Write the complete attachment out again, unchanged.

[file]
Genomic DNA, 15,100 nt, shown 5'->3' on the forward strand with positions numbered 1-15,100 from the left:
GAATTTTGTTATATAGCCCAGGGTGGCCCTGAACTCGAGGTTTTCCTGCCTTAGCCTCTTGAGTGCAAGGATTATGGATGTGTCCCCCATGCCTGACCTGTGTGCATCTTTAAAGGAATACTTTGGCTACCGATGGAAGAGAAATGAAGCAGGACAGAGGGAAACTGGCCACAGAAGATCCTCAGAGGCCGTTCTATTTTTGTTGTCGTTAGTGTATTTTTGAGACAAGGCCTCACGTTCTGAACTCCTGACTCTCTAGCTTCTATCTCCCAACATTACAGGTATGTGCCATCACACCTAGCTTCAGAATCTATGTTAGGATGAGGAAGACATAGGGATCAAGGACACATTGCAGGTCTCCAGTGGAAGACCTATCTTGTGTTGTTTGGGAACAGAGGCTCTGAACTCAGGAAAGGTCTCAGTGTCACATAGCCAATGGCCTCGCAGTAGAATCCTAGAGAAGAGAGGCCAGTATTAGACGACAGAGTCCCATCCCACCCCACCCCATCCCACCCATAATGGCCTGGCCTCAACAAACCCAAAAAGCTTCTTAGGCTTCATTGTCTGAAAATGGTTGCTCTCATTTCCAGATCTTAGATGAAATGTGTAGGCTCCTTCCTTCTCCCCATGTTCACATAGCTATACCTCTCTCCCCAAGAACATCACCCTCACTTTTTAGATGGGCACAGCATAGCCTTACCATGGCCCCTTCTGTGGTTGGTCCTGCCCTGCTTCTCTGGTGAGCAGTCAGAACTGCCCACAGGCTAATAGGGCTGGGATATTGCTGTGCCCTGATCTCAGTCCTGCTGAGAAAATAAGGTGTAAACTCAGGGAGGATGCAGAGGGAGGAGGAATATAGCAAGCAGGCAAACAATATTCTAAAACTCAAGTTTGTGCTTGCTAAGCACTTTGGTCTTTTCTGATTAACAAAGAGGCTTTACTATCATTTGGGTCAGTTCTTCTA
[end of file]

Genomic DNA, 15,100 nt, shown 5'->3' on the forward strand with positions numbered 1-15,100 from the left:
GAATTTTGTTATATAGCCCAGGGTGGCCCTGAACTCGAGGTTTTCCTGCCTTAGCCTCTTGAGTGCAAGGATTATGGATGTGTCCCCCATGCCTGACCTGTGTGCATCTTTAAAGGAATACTTTGGCTACCGATGGAAGAGAAATGAAGCAGGACAGAGGGAAACTGGCCACAGAAGATCCTCAGAGGCCGTTCTATTTTTGTTGTCGTTAGTGTATTTTTGAGACAAGGCCTCACGTTCTGAACTCCTGACTCTCTAGCTTCTATCTCCCAACATTACAGGTATGTGCCATCACACCTAGCTTCAGAATCTATGTTAGGATGAGGAAGACATAGGGATCAAGGACACATTGCAGGTCTCCAGTGGAAGACCTATCTTGTGTTGTTTGGGAACAGAGGCTCTGAACTCAGGAAAGGTCTCAGTGTCACATAGCCAATGGCCTCGCAGTAGAATCCTAGAGAAGAGAGGCCAGTATTAGACGACAGAGTCCCATCCCACCCCACCCCATCCCACCCATAATGGCCTGGCCTCAACAAACCCAAAAAGCTTCTTAGGCTTCATTGTCTGAAAATGGTTGCTCTCATTTCCAGATCTTAGATGAAATGTGTAGGCTCCTTCCTTCTCCCCATGTTCACATAGCTATACCTCTCTCCCCAAGAACATCACCCTCACTTTTTAGATGGGCACAGCATAGCCTTACCATGGCCCCTTCTGTGGTTGGTCCTGCCCTGCTTCTCTGGTGAGCAGTCAGAACTGCCCACAGGCTAATAGGGCTGGGATATTGCTGTGCCCTGATCTCAGTCCTGCTGAGAAAATAAGGTGTAAACTCAGGGAGGATGCAGAGGGAGGAGGAATATAGCAAGCAGGCAAACAATATTCTAAAACTCAAGTTTGTGCTTGCTAAGCACTTTGGTCTTTTCTGATTAACAAAGAGGCTTTACTATCATTTGGGTCAGTTCTTCTA